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Spokesmen for both the Wisconsin Education Association Council and the head of the Wisconsin State Employees Union confirmed that the unions have caved-in on the financial aspects of the budget crisis in Wisconsin, concerned only with retaining power through collective bargaining rights.
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Unions Concede on Money Issues in Wisconsin
Milwaukee Journal-Sentinel
With no political compromise in sight on Wisconsin Gov. Scott Walker's budget-repair bill, tens of thousands of demonstrators with strong opinions of their own converged Saturday inside and outside the state Capitol to chant, sing, wave signs, beat drums and march for their causes...

The protesters descended on Madison as Walker, through a spokesman, rejected an overture from a Democratic state senator who said public employee unions had agreed to make financial sacrifices contained in the bill in return for the right to bargain collectively.

Cullen Werwie, Walker's spokesman, said in a statement that state Sen. Jon Erpenbach (D) "should come to work and debate the bill while doing his job in Madison. "Gov. Walker has repeatedly said that we won't negotiate the budget and we can't balance the budget on a hope and a prayer," Werwie said. "That remains true. State and local government need the flexibility to manage this and future budget crises. In addition, as government workers pay a modest amount toward their pension and health care premium, about half the national average, it is fair to give them the choice of additional savings on their union dues."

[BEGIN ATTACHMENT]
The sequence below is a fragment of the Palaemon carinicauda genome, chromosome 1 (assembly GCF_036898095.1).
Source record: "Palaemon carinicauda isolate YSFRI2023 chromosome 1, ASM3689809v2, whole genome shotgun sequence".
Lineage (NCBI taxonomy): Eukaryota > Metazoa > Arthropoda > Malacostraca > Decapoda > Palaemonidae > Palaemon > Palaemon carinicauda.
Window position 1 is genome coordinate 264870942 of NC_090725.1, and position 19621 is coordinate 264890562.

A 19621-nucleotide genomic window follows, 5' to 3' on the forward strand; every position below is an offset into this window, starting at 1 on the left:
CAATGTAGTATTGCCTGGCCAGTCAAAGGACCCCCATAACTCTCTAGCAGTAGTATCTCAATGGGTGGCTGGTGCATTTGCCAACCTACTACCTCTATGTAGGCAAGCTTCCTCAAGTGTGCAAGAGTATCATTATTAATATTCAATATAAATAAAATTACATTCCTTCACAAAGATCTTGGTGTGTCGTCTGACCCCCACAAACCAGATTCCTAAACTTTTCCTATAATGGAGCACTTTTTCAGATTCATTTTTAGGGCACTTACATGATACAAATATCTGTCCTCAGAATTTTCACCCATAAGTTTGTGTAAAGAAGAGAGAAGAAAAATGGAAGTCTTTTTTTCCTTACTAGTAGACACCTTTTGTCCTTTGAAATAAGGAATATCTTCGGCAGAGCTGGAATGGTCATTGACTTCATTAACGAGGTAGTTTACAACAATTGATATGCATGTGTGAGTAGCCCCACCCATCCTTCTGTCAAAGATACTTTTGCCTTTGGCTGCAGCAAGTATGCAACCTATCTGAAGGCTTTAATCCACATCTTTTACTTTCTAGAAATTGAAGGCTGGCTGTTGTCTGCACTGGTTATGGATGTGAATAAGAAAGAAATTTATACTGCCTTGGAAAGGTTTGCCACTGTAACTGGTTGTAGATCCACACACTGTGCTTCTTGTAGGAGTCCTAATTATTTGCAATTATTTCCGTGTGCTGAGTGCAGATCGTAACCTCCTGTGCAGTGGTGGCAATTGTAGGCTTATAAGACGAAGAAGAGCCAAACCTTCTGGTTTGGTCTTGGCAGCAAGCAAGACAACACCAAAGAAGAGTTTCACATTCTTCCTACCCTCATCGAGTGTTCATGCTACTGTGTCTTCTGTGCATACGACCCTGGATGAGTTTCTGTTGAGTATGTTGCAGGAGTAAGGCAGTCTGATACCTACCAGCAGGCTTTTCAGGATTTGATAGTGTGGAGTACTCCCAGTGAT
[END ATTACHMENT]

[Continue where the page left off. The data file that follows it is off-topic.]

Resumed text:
Walker's office reacted in response to Erpenbach, who said he had been informed that state and local public employee unions had agreed to the financial aspects of the measure.

Erpenbach's statement was backed by a spokeswoman for the Wisconsin Education Association Council, who confirmed the agreement, and by Marty Beil, the head of the Wisconsin State Employees Union, an affiliate of the American Federation of State, County and Municipal Employees...

Sen. Jim Holperin (D) said Democratic senators were to meet in caucus again on Saturday night at an undisclosed location in Illinois. Holperin said the senators expect to remain out of state through the weekend. But he said eventually they will have to make a decision to come back, either with Republicans agreeing to let collective bargaining stay intact, or by senators staying away long enough for the public to have enough time to study the legislation...

It was the fifth day of protests over Walker's budget-repair bill but the first day on which a large, organized pro-Walker rally countered the demonstrators.

The number of protesters opposed to Walker's bill, however, outnumbered by far the groups representing tea party organizations and other groups backing the governor.

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Editor's Note: Interesting how the unions in WI have already conceded every financial issue -- every money issue -- to the governor. All they want is to retain collective bargaining power (the key word here is "power"). We thought this was all about the pay for the teachers?! If so, how does conceding every financial aspect of this argument legitimize the union rhetoric???








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